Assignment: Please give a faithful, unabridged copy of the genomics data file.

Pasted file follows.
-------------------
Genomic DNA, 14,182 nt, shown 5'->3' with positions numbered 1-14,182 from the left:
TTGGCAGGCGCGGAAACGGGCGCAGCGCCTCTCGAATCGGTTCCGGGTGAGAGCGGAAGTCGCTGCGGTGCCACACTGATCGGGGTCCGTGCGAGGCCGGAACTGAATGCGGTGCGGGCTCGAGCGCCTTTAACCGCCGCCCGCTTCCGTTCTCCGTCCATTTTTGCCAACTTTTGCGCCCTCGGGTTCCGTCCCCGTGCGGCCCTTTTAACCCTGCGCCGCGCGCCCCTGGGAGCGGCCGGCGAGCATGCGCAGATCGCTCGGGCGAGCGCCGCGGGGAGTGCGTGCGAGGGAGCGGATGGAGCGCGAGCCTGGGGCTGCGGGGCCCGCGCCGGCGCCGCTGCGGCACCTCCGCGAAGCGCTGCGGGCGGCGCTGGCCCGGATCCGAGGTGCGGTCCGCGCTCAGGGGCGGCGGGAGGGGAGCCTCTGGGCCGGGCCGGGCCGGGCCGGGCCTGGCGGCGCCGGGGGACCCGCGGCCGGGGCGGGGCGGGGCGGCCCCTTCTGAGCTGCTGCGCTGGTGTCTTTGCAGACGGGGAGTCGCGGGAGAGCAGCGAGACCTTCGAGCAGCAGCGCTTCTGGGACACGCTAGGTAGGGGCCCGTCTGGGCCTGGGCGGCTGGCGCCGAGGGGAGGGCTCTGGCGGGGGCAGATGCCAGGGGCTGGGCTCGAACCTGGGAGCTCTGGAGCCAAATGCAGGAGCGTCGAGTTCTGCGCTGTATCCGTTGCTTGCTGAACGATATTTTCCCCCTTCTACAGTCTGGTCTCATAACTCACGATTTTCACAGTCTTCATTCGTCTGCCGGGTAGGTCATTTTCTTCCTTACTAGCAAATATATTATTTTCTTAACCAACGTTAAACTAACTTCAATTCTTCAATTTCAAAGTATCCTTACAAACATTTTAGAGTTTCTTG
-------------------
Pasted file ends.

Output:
Genomic DNA, 14,182 nt, shown 5'->3' with positions numbered 1-14,182 from the left:
TTGGCAGGCGCGGAAACGGGCGCAGCGCCTCTCGAATCGGTTCCGGGTGAGAGCGGAAGTCGCTGCGGTGCCACACTGATCGGGGTCCGTGCGAGGCCGGAACTGAATGCGGTGCGGGCTCGAGCGCCTTTAACCGCCGCCCGCTTCCGTTCTCCGTCCATTTTTGCCAACTTTTGCGCCCTCGGGTTCCGTCCCCGTGCGGCCCTTTTAACCCTGCGCCGCGCGCCCCTGGGAGCGGCCGGCGAGCATGCGCAGATCGCTCGGGCGAGCGCCGCGGGGAGTGCGTGCGAGGGAGCGGATGGAGCGCGAGCCTGGGGCTGCGGGGCCCGCGCCGGCGCCGCTGCGGCACCTCCGCGAAGCGCTGCGGGCGGCGCTGGCCCGGATCCGAGGTGCGGTCCGCGCTCAGGGGCGGCGGGAGGGGAGCCTCTGGGCCGGGCCGGGCCGGGCCGGGCCTGGCGGCGCCGGGGGACCCGCGGCCGGGGCGGGGCGGGGCGGCCCCTTCTGAGCTGCTGCGCTGGTGTCTTTGCAGACGGGGAGTCGCGGGAGAGCAGCGAGACCTTCGAGCAGCAGCGCTTCTGGGACACGCTAGGTAGGGGCCCGTCTGGGCCTGGGCGGCTGGCGCCGAGGGGAGGGCTCTGGCGGGGGCAGATGCCAGGGGCTGGGCTCGAACCTGGGAGCTCTGGAGCCAAATGCAGGAGCGTCGAGTTCTGCGCTGTATCCGTTGCTTGCTGAACGATATTTTCCCCCTTCTACAGTCTGGTCTCATAACTCACGATTTTCACAGTCTTCATTCGTCTGCCGGGTAGGTCATTTTCTTCCTTACTAGCAAATATATTATTTTCTTAACCAACGTTAAACTAACTTCAATTCTTCAATTTCAAAGTATCCTTACAAACATTTTAGAGTTTCTTG